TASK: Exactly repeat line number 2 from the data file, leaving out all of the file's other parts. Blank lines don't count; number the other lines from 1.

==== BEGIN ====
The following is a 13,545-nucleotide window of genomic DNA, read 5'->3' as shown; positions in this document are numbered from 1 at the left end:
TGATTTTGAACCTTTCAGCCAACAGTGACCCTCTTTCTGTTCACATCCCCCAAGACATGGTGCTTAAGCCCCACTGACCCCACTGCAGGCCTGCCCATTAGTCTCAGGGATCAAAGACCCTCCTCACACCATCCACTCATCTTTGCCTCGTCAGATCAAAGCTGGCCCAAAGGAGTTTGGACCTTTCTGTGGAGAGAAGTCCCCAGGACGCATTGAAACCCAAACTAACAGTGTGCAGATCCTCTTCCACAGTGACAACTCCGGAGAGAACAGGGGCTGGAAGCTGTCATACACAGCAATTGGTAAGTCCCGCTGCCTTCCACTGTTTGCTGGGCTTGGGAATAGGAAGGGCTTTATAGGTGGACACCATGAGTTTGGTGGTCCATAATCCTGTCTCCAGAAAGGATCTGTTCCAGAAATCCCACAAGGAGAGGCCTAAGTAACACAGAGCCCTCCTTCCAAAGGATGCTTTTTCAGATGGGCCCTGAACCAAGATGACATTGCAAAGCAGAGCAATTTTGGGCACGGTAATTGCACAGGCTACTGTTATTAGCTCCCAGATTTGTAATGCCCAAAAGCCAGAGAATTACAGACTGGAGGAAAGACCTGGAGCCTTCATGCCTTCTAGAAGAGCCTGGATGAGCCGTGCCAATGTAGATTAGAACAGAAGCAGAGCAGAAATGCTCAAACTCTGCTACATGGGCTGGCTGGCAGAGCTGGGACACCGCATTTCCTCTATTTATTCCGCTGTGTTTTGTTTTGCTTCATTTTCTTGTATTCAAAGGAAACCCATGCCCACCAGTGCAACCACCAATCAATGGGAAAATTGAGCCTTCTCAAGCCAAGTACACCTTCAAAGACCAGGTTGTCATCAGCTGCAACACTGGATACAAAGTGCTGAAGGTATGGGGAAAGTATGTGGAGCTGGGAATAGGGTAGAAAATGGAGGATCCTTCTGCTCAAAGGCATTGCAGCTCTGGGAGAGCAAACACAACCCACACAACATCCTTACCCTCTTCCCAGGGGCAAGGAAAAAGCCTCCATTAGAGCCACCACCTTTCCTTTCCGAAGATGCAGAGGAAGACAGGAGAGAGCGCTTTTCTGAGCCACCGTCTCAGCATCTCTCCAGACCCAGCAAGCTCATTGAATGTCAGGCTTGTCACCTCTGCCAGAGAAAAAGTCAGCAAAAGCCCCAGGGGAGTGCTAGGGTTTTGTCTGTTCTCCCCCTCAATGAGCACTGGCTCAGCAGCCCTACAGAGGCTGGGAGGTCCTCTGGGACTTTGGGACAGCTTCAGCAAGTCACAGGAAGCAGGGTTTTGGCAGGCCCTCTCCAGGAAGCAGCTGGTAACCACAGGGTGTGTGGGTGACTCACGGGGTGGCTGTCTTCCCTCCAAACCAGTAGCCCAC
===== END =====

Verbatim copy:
TGATTTTGAACCTTTCAGCCAACAGTGACCCTCTTTCTGTTCACATCCCCCAAGACATGGTGCTTAAGCCCCACTGACCCCACTGCAGGCCTGCCCATTAGTCTCAGGGATCAAAGACCCTCCTCACACCATCCACTCATCTTTGCCTCGTCAGATCAAAGCTGGCCCAAAGGAGTTTGGACCTTTCTGTGGAGAGAAGTCCCCAGGACGCATTGAAACCCAAACTAACAGTGTGCAGATCCTCTTCCACAGTGACAACTCCGGAGAGAACAGGGGCTGGAAGCTGTCATACACAGCAATTGGTAAGTCCCGCTGCCTTCCACTGTTTGCTGGGCTTGGGAATAGGAAGGGCTTTATAGGTGGACACCATGAGTTTGGTGGTCCATAATCCTGTCTCCAGAAAGGATCTGTTCCAGAAATCCCACAAGGAGAGGCCTAAGTAACACAGAGCCCTCCTTCCAAAGGATGCTTTTTCAGATGGGCCCTGAACCAAGATGACATTGCAAAGCAGAGCAATTTTGGGCACGGTAATTGCACAGGCTACTGTTATTAGCTCCCAGATTTGTAATGCCCAAAAGCCAGAGAATTACAGACTGGAGGAAAGACCTGGAGCCTTCATGCCTTCTAGAAGAGCCTGGATGAGCCGTGCCAATGTAGATTAGAACAGAAGCAGAGCAGAAATGCTCAAACTCTGCTACATGGGCTGGCTGGCAGAGCTGGGACACCGCATTTCCTCTATTTATTCCGCTGTGTTTTGTTTTGCTTCATTTTCTTGTATTCAAAGGAAACCCATGCCCACCAGTGCAACCACCAATCAATGGGAAAATTGAGCCTTCTCAAGCCAAGTACACCTTCAAAGACCAGGTTGTCATCAGCTGCAACACTGGATACAAAGTGCTGAAGGTATGGGGAAAGTATGTGGAGCTGGGAATAGGGTAGAAAATGGAGGATCCTTCTGCTCAAAGGCATTGCAGCTCTGGGAGAGCAAACACAACCCACACAACATCCTTACCCTCTTCCCAGGGGCAAGGAAAAAGCCTCCATTAGAGCCACCACCTTTCCTTTCCGAAGATGCAGAGGAAGACAGGAGAGAGCGCTTTTCTGAGCCACCGTCTCAGCATCTCTCCAGACCCAGCAAGCTCATTGAATGTCAGGCTTGTCACCTCTGCCAGAGAAAAAGTCAGCAAAAGCCCCAGGGGAGTGCTAGGGTTTTGTCTGTTCTCCCCCTCAATGAGCACTGGCTCAGCAGCCCTACAGAGGCTGGGAGGTCCTCTGGGACTTTGGGACAGCTTCAGCAAGTCACAGGAAGCAGGGTTTTGGCAGGCCCTCTCCAGGAAGCAGCTGGTAACCACAGGGTGTGTGGGTGACTCACGGGGTGGCTGTCTTCCCTCCAAACCAGTAGCCCAC